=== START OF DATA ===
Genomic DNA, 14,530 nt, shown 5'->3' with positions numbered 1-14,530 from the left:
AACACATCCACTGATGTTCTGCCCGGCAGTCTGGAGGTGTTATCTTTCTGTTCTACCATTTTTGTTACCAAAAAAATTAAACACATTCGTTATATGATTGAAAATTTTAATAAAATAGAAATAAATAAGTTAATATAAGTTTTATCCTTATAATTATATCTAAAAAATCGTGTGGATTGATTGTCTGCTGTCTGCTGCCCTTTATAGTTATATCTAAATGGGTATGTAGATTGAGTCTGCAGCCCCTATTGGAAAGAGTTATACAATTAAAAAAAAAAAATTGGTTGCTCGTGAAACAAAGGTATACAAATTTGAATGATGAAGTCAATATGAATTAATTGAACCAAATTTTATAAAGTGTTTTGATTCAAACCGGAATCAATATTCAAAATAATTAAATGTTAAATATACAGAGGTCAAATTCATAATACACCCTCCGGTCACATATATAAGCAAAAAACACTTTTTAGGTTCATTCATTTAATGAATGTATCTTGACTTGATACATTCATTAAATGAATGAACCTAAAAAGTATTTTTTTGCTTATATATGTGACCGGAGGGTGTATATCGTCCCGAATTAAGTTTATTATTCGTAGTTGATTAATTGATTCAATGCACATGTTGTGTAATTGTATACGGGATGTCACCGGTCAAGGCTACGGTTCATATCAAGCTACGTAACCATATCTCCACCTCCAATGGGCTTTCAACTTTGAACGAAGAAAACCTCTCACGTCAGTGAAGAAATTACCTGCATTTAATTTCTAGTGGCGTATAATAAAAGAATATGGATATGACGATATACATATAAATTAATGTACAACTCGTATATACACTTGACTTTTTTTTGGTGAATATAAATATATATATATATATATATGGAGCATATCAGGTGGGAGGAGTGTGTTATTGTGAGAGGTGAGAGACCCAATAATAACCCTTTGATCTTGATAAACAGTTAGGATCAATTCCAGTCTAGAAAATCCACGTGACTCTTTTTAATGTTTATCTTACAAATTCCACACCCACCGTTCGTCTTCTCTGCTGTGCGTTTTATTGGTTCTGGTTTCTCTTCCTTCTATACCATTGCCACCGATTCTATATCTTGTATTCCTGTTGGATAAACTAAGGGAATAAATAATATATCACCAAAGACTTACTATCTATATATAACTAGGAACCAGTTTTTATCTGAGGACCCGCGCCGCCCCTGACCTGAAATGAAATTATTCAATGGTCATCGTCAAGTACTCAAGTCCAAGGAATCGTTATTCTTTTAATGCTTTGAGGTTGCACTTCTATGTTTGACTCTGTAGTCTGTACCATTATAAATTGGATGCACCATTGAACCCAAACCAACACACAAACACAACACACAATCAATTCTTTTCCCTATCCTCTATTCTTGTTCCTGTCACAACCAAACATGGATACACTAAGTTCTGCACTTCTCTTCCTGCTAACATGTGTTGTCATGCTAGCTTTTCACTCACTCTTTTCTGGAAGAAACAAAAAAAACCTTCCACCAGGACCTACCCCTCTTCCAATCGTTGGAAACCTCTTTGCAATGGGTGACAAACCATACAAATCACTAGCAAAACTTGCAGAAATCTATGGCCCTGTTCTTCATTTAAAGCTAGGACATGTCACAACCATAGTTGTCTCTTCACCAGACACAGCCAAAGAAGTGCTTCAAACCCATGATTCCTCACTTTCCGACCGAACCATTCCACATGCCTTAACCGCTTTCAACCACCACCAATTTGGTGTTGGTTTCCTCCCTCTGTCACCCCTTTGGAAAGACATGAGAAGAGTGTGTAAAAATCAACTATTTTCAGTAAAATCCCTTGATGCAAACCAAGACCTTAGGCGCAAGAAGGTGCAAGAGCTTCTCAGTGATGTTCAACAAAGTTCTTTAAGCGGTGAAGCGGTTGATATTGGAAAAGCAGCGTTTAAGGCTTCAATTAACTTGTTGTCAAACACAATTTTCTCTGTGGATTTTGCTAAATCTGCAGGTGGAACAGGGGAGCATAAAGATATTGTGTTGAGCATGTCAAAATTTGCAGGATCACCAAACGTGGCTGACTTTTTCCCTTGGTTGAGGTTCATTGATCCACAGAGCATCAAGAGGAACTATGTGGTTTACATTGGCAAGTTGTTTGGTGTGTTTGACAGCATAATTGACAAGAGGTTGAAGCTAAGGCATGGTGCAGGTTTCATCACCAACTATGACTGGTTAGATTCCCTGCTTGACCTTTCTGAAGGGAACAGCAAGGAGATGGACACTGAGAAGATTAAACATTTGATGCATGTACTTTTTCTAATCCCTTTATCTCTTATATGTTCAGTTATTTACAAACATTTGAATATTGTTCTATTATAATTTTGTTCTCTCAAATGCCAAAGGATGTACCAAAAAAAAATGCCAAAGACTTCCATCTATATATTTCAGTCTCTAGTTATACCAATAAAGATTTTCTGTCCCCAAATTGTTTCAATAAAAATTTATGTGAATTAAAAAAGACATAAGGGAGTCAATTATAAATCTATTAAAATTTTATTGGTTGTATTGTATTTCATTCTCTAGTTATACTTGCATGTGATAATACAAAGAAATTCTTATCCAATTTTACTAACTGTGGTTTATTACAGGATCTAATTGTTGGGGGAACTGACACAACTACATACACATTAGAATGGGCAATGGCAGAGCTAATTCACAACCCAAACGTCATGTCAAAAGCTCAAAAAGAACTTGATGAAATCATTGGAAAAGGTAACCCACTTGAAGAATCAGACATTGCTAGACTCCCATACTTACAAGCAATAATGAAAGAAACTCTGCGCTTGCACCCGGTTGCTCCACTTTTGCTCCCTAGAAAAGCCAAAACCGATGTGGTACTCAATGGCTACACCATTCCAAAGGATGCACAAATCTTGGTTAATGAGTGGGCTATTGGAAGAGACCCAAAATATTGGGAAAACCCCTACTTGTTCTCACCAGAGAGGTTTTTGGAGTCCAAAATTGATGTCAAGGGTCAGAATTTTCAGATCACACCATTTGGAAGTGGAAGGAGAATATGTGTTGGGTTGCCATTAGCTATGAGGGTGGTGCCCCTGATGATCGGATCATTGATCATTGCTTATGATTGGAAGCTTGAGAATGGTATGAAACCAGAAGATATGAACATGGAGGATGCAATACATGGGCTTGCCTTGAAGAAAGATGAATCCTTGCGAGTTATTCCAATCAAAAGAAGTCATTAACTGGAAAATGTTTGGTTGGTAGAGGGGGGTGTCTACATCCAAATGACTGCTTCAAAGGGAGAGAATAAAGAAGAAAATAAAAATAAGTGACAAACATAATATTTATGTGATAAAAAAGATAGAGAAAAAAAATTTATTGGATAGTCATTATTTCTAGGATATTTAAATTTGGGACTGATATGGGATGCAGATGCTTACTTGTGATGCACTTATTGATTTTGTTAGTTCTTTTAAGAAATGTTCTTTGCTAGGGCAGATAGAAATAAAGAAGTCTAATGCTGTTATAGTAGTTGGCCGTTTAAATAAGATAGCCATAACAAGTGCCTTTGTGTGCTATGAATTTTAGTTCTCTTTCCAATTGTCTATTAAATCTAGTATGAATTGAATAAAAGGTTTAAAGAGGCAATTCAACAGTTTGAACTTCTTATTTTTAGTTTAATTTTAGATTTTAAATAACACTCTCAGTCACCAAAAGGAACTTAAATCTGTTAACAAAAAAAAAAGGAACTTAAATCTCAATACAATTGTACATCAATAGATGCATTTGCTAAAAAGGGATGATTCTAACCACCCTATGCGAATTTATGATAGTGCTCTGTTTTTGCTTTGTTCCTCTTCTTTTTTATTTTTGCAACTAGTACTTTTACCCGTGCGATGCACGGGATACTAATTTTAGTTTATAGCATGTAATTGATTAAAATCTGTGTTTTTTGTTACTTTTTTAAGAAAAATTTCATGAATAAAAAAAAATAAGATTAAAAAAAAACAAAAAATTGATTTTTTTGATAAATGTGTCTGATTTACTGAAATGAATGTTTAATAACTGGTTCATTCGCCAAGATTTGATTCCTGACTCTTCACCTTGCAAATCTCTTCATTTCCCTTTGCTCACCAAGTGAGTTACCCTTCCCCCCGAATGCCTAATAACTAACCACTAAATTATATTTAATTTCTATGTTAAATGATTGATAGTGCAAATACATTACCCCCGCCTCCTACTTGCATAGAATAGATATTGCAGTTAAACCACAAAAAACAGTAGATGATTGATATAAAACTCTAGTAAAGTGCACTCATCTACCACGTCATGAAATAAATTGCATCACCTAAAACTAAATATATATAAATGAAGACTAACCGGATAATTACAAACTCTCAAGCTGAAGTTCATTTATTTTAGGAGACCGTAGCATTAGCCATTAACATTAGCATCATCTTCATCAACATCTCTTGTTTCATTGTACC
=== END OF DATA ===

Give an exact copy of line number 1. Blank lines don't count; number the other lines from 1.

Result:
Genomic DNA, 14,530 nt, shown 5'->3' with positions numbered 1-14,530 from the left: